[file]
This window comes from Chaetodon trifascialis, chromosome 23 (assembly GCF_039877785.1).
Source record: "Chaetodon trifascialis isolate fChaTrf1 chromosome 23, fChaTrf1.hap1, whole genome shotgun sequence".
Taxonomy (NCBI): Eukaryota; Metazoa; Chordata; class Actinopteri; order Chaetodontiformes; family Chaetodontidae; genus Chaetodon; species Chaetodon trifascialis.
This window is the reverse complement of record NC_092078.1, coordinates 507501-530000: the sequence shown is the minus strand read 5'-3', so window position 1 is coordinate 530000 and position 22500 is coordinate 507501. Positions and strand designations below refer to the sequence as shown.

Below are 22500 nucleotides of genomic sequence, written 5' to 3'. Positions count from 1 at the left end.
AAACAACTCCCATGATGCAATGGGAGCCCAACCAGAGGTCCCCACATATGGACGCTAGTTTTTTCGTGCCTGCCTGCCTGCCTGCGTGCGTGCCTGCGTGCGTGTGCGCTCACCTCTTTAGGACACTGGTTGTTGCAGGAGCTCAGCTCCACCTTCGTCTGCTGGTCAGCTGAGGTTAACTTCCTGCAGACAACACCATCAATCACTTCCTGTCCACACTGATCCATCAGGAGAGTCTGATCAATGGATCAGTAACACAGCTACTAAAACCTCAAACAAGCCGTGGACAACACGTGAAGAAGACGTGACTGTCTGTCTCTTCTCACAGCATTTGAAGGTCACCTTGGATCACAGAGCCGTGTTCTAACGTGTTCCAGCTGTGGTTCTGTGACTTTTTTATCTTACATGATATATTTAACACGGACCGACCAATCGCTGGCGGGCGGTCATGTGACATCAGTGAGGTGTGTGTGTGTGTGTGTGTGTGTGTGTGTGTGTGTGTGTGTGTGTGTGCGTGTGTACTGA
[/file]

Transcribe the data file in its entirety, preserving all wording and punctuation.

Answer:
This window comes from Chaetodon trifascialis, chromosome 23 (assembly GCF_039877785.1).
Source record: "Chaetodon trifascialis isolate fChaTrf1 chromosome 23, fChaTrf1.hap1, whole genome shotgun sequence".
Taxonomy (NCBI): Eukaryota; Metazoa; Chordata; class Actinopteri; order Chaetodontiformes; family Chaetodontidae; genus Chaetodon; species Chaetodon trifascialis.
This window is the reverse complement of record NC_092078.1, coordinates 507501-530000: the sequence shown is the minus strand read 5'-3', so window position 1 is coordinate 530000 and position 22500 is coordinate 507501. Positions and strand designations below refer to the sequence as shown.

Below are 22500 nucleotides of genomic sequence, written 5' to 3'. Positions count from 1 at the left end.
AAACAACTCCCATGATGCAATGGGAGCCCAACCAGAGGTCCCCACATATGGACGCTAGTTTTTTCGTGCCTGCCTGCCTGCCTGCGTGCGTGCCTGCGTGCGTGTGCGCTCACCTCTTTAGGACACTGGTTGTTGCAGGAGCTCAGCTCCACCTTCGTCTGCTGGTCAGCTGAGGTTAACTTCCTGCAGACAACACCATCAATCACTTCCTGTCCACACTGATCCATCAGGAGAGTCTGATCAATGGATCAGTAACACAGCTACTAAAACCTCAAACAAGCCGTGGACAACACGTGAAGAAGACGTGACTGTCTGTCTCTTCTCACAGCATTTGAAGGTCACCTTGGATCACAGAGCCGTGTTCTAACGTGTTCCAGCTGTGGTTCTGTGACTTTTTTATCTTACATGATATATTTAACACGGACCGACCAATCGCTGGCGGGCGGTCATGTGACATCAGTGAGGTGTGTGTGTGTGTGTGTGTGTGTGTGTGTGTGTGTGTGTGTGTGTGTGCGTGTGTACTGA